Rows of tiny wooden cottages in streets radiating out from the medieval stone church. Each painted in the typical red and white of Swedish rural dwellings. But there are no permanent residents, and these are not holiday cottages. Welcome to Gammelstad Church Town, part of a tradition that arose in the Middle Ages and still lives on today.
What is Gammelstad Church Town?
Gammelstad Church Town is a collection of more than 400 cottages built for the sole purpose of providing families with somewhere to stay when they attended church. We were shown round by Christoffer, who has an extensive knowledge about the town, its church and its history. He explained the origins of Gammelstad, saying that in the Middle Ages the area that is now the far north of Sweden had become very prosperous through furs and fishing. The Swedish government was keen to tax this trade but could only do so by building a church and creating a parish that was accountable to that church.
The church was inaugurated in 1492 and its parish was huge, stretching right up to the Norwegian border. Church attendance was compulsory at that time, but for many parishioners it was too far to travel there and back in one day. So the church gave each family a small plot of land to build a cottage to stay in when they attended church services.
The village soon took on a social as well as a religious aspect. For many of the families, living on remote farms, it was their only opportunity to interact with other people. Gammelstad became a place to transact business and meet friends. Although everyone came to church for the big festivals such as Christmas, it later became the custom to divide church attendance so that, for instance, the young people would come one weekend and their elders the next. Christoffer described the courting rituals that would take place during the young people’s weekends: many marriages were contracted in this way!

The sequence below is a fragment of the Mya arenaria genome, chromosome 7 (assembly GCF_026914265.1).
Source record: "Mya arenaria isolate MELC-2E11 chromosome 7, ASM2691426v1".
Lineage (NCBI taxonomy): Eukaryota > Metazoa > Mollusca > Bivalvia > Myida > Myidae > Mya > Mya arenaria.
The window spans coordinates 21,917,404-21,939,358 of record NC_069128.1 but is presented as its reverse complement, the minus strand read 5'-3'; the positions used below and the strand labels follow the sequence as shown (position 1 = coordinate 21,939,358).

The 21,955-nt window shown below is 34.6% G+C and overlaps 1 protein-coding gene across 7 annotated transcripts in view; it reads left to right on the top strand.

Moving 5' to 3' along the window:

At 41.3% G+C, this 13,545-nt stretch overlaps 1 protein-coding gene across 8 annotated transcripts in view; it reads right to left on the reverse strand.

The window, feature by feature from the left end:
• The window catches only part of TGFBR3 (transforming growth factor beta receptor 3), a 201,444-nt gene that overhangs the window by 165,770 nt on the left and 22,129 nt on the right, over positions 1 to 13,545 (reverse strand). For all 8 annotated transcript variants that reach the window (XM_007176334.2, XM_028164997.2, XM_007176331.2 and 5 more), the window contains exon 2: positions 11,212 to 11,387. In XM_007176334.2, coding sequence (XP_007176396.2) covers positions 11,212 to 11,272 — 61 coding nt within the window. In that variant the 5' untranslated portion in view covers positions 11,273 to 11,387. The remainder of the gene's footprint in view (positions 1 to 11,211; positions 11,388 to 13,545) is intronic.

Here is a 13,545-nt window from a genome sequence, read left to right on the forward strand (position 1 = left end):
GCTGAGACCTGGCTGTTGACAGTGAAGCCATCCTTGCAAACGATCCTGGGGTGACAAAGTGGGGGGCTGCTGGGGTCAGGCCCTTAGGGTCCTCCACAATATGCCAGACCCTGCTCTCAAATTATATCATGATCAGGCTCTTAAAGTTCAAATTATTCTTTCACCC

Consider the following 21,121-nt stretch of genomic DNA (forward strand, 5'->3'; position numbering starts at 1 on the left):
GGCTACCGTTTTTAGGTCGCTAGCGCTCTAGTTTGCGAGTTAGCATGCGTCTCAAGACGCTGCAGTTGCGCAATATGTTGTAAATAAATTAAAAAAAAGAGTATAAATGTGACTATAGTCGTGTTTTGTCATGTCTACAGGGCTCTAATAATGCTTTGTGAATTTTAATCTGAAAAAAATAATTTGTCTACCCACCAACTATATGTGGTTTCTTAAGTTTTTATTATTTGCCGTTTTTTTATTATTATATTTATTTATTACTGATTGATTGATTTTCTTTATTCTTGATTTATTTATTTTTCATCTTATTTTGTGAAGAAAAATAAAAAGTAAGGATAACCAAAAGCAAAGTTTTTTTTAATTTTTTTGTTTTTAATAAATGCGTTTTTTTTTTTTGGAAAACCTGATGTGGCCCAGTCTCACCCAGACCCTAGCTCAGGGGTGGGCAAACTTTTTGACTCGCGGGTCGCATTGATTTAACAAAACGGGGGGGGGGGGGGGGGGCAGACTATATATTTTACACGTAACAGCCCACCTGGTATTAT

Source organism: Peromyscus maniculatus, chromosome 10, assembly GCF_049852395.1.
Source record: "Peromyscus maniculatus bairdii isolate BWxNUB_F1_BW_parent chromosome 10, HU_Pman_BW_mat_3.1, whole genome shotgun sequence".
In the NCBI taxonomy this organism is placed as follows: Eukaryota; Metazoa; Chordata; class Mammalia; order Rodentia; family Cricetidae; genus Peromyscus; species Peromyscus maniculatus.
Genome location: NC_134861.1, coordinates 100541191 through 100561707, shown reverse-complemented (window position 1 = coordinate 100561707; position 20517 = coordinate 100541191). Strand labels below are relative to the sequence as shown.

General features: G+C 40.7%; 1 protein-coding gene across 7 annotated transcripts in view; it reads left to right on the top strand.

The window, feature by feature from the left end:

A Living Tradition
Atloneltimeltherelwerel71lchurch towns in Sweden. Sixteen of these still survive, but Gammelstad is the best preserved. It is also the only one that is still used for its original purpose. It was designated a UNESCO World Heritage Site in 1996, on the grounds that it represented a “living tradition”, the cottages having been used to facilitate church attendance for an unbroken period of more than 400 years.
Today Gammelstad is a mixture of church cottages and ordinary houses. The cottages are mostly privately owned, but there are strict rules governing their use. They may not be used for permanent residence, or as holiday homes. However, there is no restriction on how often the owners can visit their cottages, whether for maintenance or for social reasons. The continuing importance of the church in the community is clear; the cottages are still used every summer by young people preparing for confirmation.
And the major religious festivals are still times when everyone comes together. Marita, who works at the nearby Hägnan Museum, invited us inside her own cottage and described Gammelstad’s social life in the 21st century. Christmas is magical here. It is too cold and dark to spend much time in the cottages, but visitors are attracted by the Hägnan Christmas Market and by lantern walks through the town. In December Gammelstad is like an advent calendar, with a different house each day switching on its lights and inviting people in.
Hägnan Open Air Museum
We ended our visit with an exploration of the Hägnan Open Air Museum, a collection of old farmhouses and other rural buildings. This provides a link between the two parts of the parishioners’ lives: home and church. It also helps to preserve rustic traditions, such as butter making, that were an essential part of life until early in the 20th century. Like Gammelstad itself, it is a living reminder of past times.
Thanks to Christoffer of the Gammelstad Visitor Centre and Camilla of Visit Luleå for showing us round Gammelstad Church Town. And a special thank you to Marita of the Hägnan Museum for inviting us inside her own church cottage.
This post is now available as an app for mobile devices – click here to find out more.Tagged with: history • Lulea • Swedish Lapland • UNESCO sites